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Annuity Rates
This is a free guide to find the best standard pension annuity rates for you with up to 25% more income for the new Unisex annuity rates on a gender neutral basis applying to both males and females. Use the Free annuity quote service to compare this to a fixed term or flexible income annuity, a higher pension income if you are a smoker or up to 40% more income for impaired health.
Annuity Rates
  More annuity topics
  Annuity rates table - standard
  Smoker rates table
  Outlook for rates 2024
  Changes in the market
  Annuity rates chart
  Latest gilt yields chart
  15-year gilt yields
Annuity rates edge up 7 June 2024:
Annuity rates edge up with high gilt yields as UK inflation misses target
Annuity Rates Table - Standard

14 June 2024 last updated

Table 1 below shows standard pension annuity rates for a pension fund of £100,000 after the tax free lump sum of £33,333 has been taken from the full fund of £133,333 for a single and joint life based on a Central London postcode.

Record Rise in Annuity Rates:

The tables show percentage rise in pension annuity rates 'green box' compared to the historically low levels in December 2021, effectively a pay rise for pensioners taking benefits at retirement. The biggest monetary gain is for those aged 75 years, single life with level income and percentage rise of +36%, the monetary amount is the most at £2,474 pa. The biggest percentage gain is for those aged 55 years with 50% joint life and 3% escalation up +91% and the monetary amount is £1,811 pa.

Single Standard Basis
Age Level rate
no guarantee
Level rate +
10-year guarantee
3% escalation
no guarantee
55 £6,085 57% £6,054 57% £4,098 80%


49% £6,388 48% £4,502 66%
65 £7,130 40% £6,973 38% £5,196 50%
70 £8,083 38% £7,760 33% £6,116 44%
75 £9,428 36% £8,668 28% £7,507 41%

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Joint Standard Basis
Age Level rate +
50% Joint Life
Level rate +
100% Joint Life
3% escalation +
50% Joint Life
55 £5,796 64% £5,563 67% £3,797 91%
60 £6,163 55% £5,876 57% £4,228 74%
65 £6,741 45% £6,237 44% £4,827 57%
70 £7,517 42% £6,859 42% £5,641 53%
75 £8,668 32% £7,833 36% £6,888 43%

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Table 1: Standard pension annuity on a single and joint basis for 1 June 2024

Table 1 Notes:

Annuity rates based on a central London postcode (other locations such as Peterborough or Liverpool could be up to 4% higher or Dundee and Newcastle could be 5% higher) using a purchase price of £100,000 - this assumes an original pension fund of £133,333 and after the tax free lump sum of £33,333 has been taken. Income is gross per year (before deduction of tax) and payable monthly in advance for the whole of the annuitant's life. No medical enhancements are included in these annuities. The pension annuity table is only a guide as annuities change frequently. Figures shown have been adjusted for Unisex annuity rates on a gender neutral basis and joint life rates assume both are the same age.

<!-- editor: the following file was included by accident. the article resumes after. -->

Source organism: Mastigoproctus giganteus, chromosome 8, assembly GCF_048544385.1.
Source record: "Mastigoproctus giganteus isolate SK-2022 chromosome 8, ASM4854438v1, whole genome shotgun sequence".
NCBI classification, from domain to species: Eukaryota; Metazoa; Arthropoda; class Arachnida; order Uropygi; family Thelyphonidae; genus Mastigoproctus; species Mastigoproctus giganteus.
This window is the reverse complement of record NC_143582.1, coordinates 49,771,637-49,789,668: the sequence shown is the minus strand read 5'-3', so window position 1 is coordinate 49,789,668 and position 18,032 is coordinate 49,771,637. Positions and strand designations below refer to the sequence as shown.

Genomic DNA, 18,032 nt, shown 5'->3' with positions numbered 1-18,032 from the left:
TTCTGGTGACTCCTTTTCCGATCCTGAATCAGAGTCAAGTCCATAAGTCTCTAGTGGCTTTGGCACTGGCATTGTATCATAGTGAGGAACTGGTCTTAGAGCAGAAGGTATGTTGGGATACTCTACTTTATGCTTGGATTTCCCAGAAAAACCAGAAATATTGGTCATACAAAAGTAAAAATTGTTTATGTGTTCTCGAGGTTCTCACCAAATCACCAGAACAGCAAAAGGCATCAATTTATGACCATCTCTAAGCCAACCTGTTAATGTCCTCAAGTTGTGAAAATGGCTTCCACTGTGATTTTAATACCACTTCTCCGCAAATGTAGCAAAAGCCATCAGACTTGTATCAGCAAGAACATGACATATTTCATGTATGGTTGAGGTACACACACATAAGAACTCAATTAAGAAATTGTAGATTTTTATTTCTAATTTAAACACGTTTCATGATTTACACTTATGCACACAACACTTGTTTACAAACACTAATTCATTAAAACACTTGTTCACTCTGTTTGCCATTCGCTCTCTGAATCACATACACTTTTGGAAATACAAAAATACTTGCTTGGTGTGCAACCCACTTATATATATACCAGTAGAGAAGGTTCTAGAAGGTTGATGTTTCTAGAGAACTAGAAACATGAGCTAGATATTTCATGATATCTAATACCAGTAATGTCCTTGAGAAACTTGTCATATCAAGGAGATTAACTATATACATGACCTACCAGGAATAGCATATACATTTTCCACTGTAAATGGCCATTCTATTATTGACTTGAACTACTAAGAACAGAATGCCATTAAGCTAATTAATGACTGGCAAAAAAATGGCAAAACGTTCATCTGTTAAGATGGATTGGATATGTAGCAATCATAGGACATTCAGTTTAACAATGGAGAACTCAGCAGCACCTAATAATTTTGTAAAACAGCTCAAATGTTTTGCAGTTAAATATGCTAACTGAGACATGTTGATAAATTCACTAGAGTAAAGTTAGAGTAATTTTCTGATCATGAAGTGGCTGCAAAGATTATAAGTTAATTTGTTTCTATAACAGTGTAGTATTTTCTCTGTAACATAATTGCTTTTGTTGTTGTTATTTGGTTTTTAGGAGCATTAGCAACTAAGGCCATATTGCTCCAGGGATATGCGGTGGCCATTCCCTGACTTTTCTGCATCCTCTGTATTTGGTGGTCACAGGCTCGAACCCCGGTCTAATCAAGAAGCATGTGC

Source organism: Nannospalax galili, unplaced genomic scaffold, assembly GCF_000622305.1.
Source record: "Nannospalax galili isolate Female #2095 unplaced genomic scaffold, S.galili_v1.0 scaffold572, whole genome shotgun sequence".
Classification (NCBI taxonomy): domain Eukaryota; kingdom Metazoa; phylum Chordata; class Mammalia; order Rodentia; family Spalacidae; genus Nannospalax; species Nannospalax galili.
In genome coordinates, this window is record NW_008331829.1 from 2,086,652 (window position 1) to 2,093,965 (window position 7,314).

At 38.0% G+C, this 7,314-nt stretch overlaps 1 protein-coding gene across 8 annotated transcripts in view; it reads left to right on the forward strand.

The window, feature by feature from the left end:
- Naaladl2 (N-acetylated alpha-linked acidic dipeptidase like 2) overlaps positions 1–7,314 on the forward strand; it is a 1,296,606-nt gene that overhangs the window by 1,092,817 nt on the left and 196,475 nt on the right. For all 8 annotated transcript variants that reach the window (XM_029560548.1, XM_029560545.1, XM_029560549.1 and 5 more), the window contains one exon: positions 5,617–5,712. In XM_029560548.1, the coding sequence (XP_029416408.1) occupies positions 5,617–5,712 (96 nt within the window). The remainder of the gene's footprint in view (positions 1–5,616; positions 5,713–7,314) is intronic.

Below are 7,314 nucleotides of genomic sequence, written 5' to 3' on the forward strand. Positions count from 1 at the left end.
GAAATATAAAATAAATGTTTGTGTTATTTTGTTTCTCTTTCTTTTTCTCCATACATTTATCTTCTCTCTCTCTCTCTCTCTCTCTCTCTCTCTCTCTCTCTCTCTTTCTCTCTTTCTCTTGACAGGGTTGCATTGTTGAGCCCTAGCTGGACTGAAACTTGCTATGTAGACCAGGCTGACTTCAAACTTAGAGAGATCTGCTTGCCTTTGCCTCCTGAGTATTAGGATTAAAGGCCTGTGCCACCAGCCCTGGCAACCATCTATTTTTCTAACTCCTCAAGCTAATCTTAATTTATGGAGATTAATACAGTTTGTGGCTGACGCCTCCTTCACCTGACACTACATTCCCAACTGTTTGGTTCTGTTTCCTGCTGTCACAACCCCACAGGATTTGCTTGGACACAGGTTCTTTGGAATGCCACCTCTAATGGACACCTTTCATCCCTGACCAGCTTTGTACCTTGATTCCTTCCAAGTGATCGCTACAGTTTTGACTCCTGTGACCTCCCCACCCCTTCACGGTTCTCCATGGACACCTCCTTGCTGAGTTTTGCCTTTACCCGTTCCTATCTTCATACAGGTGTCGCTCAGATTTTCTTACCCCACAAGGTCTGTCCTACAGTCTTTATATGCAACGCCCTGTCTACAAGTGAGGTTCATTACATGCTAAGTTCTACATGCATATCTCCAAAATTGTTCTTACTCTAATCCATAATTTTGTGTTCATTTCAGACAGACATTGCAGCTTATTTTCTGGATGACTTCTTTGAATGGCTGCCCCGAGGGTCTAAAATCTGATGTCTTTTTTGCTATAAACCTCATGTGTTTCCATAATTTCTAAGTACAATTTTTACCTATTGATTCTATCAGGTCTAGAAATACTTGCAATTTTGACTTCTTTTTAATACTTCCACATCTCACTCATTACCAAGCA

Outlook for rates 2024

This review is by Colin Thorburn the founder of who has twenty years experience in financial services and is a specialist in pensions and annuities.
The following table shows where annuities should be relative to gilt yields although providers can take time to change annuities for marketing reasons:

What Next For Annuity Rates
Annuity Type Expected Change (short term)
  Standard basis
  annuity rates change 4.1% decrease possible
  Smoker basis
  annuity rates change 3.5% decrease possible
  Impaired basis
  annuity rates change 3.8% decrease possible

The latest annuity rates would need gilt yields to remain consistently at 4.35% for a change to occur across the board in the short term. Annuity rates are at a fourteen year high increasing up to 91% for certain ages and annuity features since the recent low in December 2021. Analysts have determined central banks have reached the end of interest rate rises although they will remain higher for longer. The US Federal Reserve and Bank of England decided to leave interest rates at current levels since September 2023 with inflation in the UK falling from 4.0% in January 2024 to 2.3% in May. The Swiss central bank was the first to cut interest rates on 21 March 2024 by -0.25% and the EU reduced interest rates by -0.25% on 6 June 2024. The Bank of England is expected to cut interest rates in August 2024 and this can drive gilt yields and annuity rates lower. Gilt yields reached a sixteen year high of 5.13% on 23 October 2023 and annuity rates are currently higher due to higher gilt yields as falling UK inflation missed the forecast.

We follow the progress of our benchmark annuity rate for a person aged 65 with a fund for £100,000 buying an annuity on a single life, level basis. Below shows the annuity rates and gilt yields up to the last seventeen years to date:

Annuity Rates Chart Annuity Rates Chart
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Annuity Rates Changes Annuity Rates Changes
Find out about the latest changes in annuity rates and if they are rising or falling.
15-Year Gilt Yields 15-Year Gilt Yields
The 15-year gilt yields have a significant effect on annuity rates which we update daily.

Changes in the market

Find out more details:
Monthly analysis of annuities and gilt yields

Years 2022-24

The 15-year gilt yields decreased by -3 basis points to 4.62% during May 2024 with providers of standard annuities increasing rates by an average +1.10% for this month and rates may fall by -1.40% in the short term if yields remain at current levels.

For smoker and enhanced annuity providers have increased their rates by an average of +0.57% and rates may fall by -0.87% in the short term if yields remain at current levels.